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What math classes are needed to obtain a degree in Marketing?
You are required to take general education courses in conjunction with your marketing cources. Accounting I (Financial) - ACG 2021 Accounting II (Managerial) - ACG 2071 Methods of Calculus - MAC 2233 Introductory Statistics - STA 2023
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over 90 Rubbish! Why answer questions that you obviously know nothing about?! A 1st class honours degree requires a score of 70 or more. A 2:1 requires a score of 60 to 69, an…d a 2:2 needs a score of 50 to 59.
Math class is a class which is taught to students in a school (elementary through highschool) It is a class which teaches different strategy's to to students to solve differen…t math equations.
You will have the general education cluster to include, English composition, math, social sciences, humanities, laboratory sciences, government etc. The criminal justice cours…es will include, introduction to criminal justice, criminal investigation, criminal law, police role in the community, police administration, corrections etc. The total credits required for the associate degree will be approximately 60 to 64 credits. If you wish to continue on, you may transfer to a four year college or university for your bachelors degree.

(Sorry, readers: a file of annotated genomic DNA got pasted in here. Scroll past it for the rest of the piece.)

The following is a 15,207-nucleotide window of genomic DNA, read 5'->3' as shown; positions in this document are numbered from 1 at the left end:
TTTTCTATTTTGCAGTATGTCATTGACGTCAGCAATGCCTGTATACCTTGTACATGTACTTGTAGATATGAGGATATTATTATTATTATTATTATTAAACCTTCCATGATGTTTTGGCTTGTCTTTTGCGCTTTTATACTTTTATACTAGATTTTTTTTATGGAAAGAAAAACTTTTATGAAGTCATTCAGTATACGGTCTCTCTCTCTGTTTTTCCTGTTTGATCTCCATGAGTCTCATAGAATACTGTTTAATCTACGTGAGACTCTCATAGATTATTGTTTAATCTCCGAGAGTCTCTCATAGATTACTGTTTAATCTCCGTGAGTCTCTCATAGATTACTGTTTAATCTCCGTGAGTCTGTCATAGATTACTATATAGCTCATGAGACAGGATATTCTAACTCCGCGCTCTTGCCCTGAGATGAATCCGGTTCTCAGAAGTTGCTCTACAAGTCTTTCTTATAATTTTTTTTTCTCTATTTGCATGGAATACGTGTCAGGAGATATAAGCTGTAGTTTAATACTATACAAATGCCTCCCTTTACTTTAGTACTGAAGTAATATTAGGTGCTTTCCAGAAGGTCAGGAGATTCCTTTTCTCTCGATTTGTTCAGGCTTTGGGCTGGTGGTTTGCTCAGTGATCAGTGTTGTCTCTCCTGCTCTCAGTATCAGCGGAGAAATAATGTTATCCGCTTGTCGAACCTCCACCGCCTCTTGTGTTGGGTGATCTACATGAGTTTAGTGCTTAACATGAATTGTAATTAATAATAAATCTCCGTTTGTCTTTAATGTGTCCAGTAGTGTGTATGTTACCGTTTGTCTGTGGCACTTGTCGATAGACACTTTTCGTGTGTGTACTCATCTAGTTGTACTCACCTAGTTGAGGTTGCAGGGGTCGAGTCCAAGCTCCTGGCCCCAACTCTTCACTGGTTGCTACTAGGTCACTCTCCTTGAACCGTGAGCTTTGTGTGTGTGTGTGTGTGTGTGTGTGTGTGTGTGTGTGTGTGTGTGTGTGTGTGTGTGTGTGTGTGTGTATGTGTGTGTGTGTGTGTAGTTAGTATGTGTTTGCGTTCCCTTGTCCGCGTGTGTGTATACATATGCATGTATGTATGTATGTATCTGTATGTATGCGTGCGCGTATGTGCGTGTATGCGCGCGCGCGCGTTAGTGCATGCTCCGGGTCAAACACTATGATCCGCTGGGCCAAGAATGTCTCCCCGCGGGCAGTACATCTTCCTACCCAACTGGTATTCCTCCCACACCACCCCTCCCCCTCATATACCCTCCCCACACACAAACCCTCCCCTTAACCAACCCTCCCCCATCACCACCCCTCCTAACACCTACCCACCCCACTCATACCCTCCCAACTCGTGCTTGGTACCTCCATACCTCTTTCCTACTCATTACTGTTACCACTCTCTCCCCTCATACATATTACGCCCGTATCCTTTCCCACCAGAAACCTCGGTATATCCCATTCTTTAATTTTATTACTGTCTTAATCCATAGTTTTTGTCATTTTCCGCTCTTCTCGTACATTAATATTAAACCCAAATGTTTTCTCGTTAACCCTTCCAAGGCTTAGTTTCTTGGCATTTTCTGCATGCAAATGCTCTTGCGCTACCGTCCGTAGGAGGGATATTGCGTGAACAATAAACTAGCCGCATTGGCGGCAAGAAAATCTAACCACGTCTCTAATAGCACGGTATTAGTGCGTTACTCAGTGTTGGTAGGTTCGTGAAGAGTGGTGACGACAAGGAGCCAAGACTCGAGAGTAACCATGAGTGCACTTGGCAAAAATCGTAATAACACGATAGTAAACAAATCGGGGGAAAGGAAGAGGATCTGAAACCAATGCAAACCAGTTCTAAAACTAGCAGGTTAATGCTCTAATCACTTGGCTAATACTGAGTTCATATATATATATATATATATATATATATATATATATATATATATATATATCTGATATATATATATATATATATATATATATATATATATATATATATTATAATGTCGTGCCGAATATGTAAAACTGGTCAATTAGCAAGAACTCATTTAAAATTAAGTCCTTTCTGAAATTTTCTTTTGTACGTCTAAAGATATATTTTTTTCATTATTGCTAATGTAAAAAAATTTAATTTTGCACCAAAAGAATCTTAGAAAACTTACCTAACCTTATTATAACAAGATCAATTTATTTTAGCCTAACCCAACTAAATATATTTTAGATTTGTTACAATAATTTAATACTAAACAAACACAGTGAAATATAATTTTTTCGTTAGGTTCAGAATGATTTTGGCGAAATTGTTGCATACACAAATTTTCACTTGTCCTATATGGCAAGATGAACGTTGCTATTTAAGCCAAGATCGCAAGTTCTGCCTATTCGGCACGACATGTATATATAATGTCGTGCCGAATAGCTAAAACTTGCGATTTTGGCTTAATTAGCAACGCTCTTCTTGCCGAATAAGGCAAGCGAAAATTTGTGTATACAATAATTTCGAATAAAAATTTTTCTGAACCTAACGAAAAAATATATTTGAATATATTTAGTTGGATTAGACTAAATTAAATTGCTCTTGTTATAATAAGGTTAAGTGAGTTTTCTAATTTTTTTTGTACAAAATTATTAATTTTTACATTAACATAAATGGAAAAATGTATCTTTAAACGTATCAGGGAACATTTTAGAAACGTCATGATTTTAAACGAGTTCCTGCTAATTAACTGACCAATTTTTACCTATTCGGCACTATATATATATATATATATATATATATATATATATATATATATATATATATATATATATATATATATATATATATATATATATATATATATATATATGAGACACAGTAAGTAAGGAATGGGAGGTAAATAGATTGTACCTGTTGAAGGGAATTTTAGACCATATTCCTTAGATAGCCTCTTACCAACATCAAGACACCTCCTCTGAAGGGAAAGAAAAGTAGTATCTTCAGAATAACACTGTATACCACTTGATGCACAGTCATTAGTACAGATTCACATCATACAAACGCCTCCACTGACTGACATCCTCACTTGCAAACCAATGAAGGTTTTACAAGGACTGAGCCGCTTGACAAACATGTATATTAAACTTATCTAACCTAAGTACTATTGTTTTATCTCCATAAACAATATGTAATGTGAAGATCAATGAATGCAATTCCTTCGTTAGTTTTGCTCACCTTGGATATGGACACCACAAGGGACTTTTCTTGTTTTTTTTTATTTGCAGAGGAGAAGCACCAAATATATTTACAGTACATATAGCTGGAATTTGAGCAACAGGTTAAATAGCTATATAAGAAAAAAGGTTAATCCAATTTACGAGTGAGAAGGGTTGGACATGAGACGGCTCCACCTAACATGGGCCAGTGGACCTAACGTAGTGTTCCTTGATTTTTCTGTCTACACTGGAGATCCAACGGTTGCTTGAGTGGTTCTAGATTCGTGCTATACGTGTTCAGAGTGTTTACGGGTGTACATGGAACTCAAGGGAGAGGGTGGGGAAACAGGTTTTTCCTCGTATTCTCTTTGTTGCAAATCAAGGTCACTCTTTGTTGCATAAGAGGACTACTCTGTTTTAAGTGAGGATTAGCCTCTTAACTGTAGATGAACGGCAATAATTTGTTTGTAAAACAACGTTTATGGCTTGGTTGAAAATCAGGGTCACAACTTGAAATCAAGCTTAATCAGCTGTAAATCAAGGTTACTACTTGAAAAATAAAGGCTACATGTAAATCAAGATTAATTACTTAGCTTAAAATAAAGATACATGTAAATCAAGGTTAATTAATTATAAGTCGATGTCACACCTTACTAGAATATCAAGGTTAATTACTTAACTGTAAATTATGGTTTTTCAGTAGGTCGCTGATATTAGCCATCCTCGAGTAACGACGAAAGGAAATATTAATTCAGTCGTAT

I went to Tufts University for Vet school. Classes you should take to get in one of the 26 accredited vet schools are Biology, Zoology, Biochemistry, Chemistry, and calculus. …If you do good in any of those subjects you should be able to get into a good vet school, or college of your choice.
It all depends on the university your going to attend. At my school you need college trigonometry, pre-calculus, college algebra, statistics, Calculus I,II and III,, Discrete …Mathematics, Linear Algebra I and II, Modern Algebra, and Differential Equations to name a few =) There's also certain science classes that you need to take also. But like i said, it all depends on the school and what your concentration is going to be.
There is no degree necessary to have a job in sales marketing. Some companies will require a potential candidate to have a degree in order to get a job in marketing, but ther…e are several companies out there which do not require a potential employee to have a degree to obtain a career in marketing.
To get a degree in Mass Communication, one would typically need to take classes for journalism, communications, advertising, public relations, psychology and sociology. The ac…tual classes required vary a little depending on the school so getting a comprehensive list would require one to contact the school.